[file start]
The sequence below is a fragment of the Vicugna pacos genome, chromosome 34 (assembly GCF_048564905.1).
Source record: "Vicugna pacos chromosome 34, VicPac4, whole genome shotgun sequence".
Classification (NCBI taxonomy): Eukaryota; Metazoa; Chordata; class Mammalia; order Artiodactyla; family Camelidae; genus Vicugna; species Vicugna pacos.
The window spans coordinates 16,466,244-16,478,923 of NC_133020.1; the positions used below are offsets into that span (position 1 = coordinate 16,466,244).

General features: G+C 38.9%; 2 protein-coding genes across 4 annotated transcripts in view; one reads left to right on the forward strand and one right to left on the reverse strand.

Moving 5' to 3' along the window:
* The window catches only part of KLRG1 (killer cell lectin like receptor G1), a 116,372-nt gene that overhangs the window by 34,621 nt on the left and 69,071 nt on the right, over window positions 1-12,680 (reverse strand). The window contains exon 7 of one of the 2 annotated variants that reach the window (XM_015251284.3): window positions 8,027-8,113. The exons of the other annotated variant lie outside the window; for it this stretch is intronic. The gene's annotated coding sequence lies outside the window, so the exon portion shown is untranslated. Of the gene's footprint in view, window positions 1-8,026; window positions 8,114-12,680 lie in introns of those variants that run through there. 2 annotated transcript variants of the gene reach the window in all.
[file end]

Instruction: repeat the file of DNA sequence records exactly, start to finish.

The sequence below is a fragment of the Vicugna pacos genome, chromosome 34 (assembly GCF_048564905.1).
Source record: "Vicugna pacos chromosome 34, VicPac4, whole genome shotgun sequence".
Classification (NCBI taxonomy): Eukaryota; Metazoa; Chordata; class Mammalia; order Artiodactyla; family Camelidae; genus Vicugna; species Vicugna pacos.
The window spans coordinates 16,466,244-16,478,923 of NC_133020.1; the positions used below are offsets into that span (position 1 = coordinate 16,466,244).

General features: G+C 38.9%; 2 protein-coding genes across 4 annotated transcripts in view; one reads left to right on the forward strand and one right to left on the reverse strand.

Moving 5' to 3' along the window:
* The window catches only part of KLRG1 (killer cell lectin like receptor G1), a 116,372-nt gene that overhangs the window by 34,621 nt on the left and 69,071 nt on the right, over window positions 1-12,680 (reverse strand). The window contains exon 7 of one of the 2 annotated variants that reach the window (XM_015251284.3): window positions 8,027-8,113. The exons of the other annotated variant lie outside the window; for it this stretch is intronic. The gene's annotated coding sequence lies outside the window, so the exon portion shown is untranslated. Of the gene's footprint in view, window positions 1-8,026; window positions 8,114-12,680 lie in introns of those variants that run through there. 2 annotated transcript variants of the gene reach the window in all.